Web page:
Host_setup appears on lines 35 through 62. Host_setup assumes that at least one of two specific host computers are present on the network. Here the computers are named parmgh3 and parmgh1. Host_setup first pings parmgh3. If parmgh3 answers, host_setup will copy its kernel to a new file on the reconfigured workstation called vmunix_new. Host_setup then renames the UNIX kernel to vmunix_offline and renames vmunix_new to vmunix. If parmgh3 does not answer as a result of the ping, host_setup will ping a second host machine, in this case parmgh1, and undertake a similar copy and renaming procedure. Finally, host_setup removes the device file j994tst0.
Next, check_system calls the function make_host( ). Make_host( ) appears on lines 3 through 33. First, make_host( ) queries the user for the name of the system they would like to replace. This name is stored in a temporary variable. Make_host( ) then queries the system host file for the IP information corresponding to the name input by the user and concatenates the IP information and system name into a string which is stored in the variable sys. Contents of the variable sys are then printed and the user is queried to verify that the printed information is correct. If the information is correct, make_host stores the contents of the existing host file into a temporary host file and adds the contents of the variable sys to the end of the temporary host file. If the information is incorrect, an error message is printed indicating to the user that the operation is aborted due to the host file being incorrect. The existing host file is then renamed as host_old and the temporary host file is renamed as the existing host file.
If check_setup does not find the device, it assumes that the system is currently set up as a host workstation and that the user wishes to reconfigure the host workstation as a tester workstation. Consequently, check_system calls tester_setup.
Tester_setup appears on lines 67 through 92. Tester_setup assumes that at least one of two specific tester computers are present on the network. Here the computers are named parmg1 and parmg2. Tester_setup first pings parmg1. If parmg1 answers, tester_setup will copy its kernel to a new file on the reconfigured workstation called vmunix_new. Tester_setup then renames the UNIX kernel to vmunix_online and renames vmunix_new to vmunix. If parmg1 does not answer as a result of the ping, tester_setup will ping a second host machine, in the case parmg2, and undertake a similar copy and renaming procedure. Finally, tester_setup creates the device file j992tst0 by copying it the contents of the file j994tst0 online.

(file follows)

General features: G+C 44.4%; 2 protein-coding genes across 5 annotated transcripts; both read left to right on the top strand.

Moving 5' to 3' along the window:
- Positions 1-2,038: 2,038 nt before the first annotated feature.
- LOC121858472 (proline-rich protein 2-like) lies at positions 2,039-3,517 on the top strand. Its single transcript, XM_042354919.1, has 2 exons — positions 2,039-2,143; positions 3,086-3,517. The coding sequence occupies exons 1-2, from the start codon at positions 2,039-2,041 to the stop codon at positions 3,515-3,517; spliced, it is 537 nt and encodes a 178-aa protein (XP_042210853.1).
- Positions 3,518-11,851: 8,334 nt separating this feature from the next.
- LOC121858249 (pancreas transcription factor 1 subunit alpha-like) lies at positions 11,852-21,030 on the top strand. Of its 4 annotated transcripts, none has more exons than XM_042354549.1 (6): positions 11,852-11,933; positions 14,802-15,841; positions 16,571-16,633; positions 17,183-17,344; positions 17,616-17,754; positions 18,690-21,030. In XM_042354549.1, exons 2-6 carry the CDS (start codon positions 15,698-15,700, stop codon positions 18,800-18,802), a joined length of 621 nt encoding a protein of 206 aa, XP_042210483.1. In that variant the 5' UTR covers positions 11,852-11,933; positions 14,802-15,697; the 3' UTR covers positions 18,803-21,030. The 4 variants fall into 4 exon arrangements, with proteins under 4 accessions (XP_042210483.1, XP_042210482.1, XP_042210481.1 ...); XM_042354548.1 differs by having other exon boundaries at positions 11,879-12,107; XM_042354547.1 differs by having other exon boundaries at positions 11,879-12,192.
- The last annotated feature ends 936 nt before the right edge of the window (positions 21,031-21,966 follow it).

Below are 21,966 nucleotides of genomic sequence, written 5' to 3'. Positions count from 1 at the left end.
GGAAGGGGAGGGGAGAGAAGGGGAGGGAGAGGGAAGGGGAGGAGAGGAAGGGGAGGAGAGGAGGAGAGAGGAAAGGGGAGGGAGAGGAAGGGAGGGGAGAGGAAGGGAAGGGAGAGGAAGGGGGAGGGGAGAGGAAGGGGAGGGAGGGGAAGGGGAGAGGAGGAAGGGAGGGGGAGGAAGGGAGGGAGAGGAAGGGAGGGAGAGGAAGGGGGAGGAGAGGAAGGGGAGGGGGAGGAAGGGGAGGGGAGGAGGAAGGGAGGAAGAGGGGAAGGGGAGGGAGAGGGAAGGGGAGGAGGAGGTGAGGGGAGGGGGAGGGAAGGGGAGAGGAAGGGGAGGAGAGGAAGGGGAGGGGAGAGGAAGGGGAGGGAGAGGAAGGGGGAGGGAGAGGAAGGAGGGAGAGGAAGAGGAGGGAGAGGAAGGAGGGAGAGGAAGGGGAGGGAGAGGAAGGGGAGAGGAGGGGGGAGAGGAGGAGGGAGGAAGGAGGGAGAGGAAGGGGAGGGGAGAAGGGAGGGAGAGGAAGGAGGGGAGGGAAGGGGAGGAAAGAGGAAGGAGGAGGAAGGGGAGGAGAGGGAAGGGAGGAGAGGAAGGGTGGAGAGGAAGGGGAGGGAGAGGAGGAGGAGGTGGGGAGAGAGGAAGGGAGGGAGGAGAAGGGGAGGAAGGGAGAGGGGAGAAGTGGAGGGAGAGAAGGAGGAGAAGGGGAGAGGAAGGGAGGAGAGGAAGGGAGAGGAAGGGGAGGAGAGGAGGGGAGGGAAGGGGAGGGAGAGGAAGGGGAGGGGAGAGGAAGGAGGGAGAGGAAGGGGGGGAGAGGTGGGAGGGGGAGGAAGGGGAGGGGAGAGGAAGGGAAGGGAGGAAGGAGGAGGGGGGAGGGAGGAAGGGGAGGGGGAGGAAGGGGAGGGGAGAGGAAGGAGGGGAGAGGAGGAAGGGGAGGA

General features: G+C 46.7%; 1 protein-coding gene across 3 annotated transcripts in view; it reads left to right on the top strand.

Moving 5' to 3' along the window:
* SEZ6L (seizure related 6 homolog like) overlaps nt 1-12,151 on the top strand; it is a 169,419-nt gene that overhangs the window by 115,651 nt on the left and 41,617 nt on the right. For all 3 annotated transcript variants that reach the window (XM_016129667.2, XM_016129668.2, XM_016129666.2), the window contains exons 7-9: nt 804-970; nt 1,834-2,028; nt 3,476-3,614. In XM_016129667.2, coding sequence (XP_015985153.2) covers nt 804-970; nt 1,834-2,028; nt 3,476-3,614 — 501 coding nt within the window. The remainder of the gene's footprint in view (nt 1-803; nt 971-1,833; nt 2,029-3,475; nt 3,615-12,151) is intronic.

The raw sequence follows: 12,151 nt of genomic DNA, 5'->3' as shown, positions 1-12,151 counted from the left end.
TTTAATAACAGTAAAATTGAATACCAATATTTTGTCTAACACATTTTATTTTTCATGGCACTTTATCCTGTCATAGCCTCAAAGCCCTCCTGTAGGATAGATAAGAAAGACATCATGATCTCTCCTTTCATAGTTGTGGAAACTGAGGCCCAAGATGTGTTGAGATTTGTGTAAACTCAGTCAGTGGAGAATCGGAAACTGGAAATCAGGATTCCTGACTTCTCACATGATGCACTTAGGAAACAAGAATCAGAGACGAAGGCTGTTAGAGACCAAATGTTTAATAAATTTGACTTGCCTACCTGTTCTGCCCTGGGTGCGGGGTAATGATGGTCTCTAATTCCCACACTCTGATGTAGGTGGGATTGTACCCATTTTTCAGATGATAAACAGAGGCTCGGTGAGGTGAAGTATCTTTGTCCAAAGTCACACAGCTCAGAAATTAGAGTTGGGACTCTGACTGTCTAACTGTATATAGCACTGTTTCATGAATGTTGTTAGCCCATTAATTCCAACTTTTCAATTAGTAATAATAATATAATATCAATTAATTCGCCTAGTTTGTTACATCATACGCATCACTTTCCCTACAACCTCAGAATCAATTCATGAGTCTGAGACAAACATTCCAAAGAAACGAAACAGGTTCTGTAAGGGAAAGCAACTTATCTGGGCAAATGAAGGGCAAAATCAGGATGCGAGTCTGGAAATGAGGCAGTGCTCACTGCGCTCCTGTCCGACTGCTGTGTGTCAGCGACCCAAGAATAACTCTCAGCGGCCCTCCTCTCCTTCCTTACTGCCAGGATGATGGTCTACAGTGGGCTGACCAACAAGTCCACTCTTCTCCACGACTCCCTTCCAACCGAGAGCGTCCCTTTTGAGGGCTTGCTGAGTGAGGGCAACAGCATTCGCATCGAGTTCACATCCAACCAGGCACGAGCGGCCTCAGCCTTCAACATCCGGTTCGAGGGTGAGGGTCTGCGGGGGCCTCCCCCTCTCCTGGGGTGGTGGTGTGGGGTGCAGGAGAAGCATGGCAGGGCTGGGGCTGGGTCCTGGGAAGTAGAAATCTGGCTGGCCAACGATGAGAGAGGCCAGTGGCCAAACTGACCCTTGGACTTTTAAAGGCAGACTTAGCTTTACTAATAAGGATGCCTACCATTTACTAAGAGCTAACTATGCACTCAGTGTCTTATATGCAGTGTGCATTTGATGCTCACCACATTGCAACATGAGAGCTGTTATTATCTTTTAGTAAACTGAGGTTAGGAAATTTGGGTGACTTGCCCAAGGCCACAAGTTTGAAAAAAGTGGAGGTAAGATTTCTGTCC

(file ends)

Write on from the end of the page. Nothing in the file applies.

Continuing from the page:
Next, check_system calls the function make_host( ), the results of which were explained earlier.
While this invention has been described with reference to the described embodiments, this is not meant to be construed in a limiting sense. Various modifications to the described embodiments, as well as additional embodiments of the invention, will be apparent to persons skilled in the art upon reference to this description. It is therefore contemplated that the appended claims will cover any such modifications or embodiments as fall within the true scope of the invention.
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|U.S. Classification||709/221, 713/100|
|International Classification||H04L12/24, H04L29/08, H04L29/06|
|Cooperative Classification||H04L69/329, H04L67/34, H04L29/06, H04L12/24, H04L41/0886, H04L41/00, H04L41/0856, H04L41/082|
|European Classification||H04L41/08A2B, H04L41/08D3, H04L41/00, H04L41/08B2, H04L12/24, H04L29/06, H04L29/08N33|
|Jun 25, 1998||AS||Assignment|
Owner name: MICRON ELECTRONICS, INC., IDAHO
Free format text: ASSIGNMENT OF ASSIGNORS INTEREST;ASSIGNOR:HAMMONS, KEVIN;REEL/FRAME:009283/0110
Effective date: 19980612
|Mar 30, 2001||AS||Assignment|
Owner name: MEI CALIFORNIA, INC., CALIFORNIA
Free format text: ASSIGNMENT OF ASSIGNORS INTEREST;ASSIGNOR:MICRON ELECTRONICS, INC.;REEL/FRAME:011658/0956
Effective date: 20010322
|Sep 8, 2006||FPAY||Fee payment|
Year of fee payment: 4
|Sep 1, 2010||FPAY||Fee payment|
Year of fee payment: 8
|Nov 7, 2014||REMI||Maintenance fee reminder mailed|
|Apr 1, 2015||LAPS||Lapse for failure to pay maintenance fees|
|May 19, 2015||FP||Expired due to failure to pay maintenance fee|
Effective date: 20150401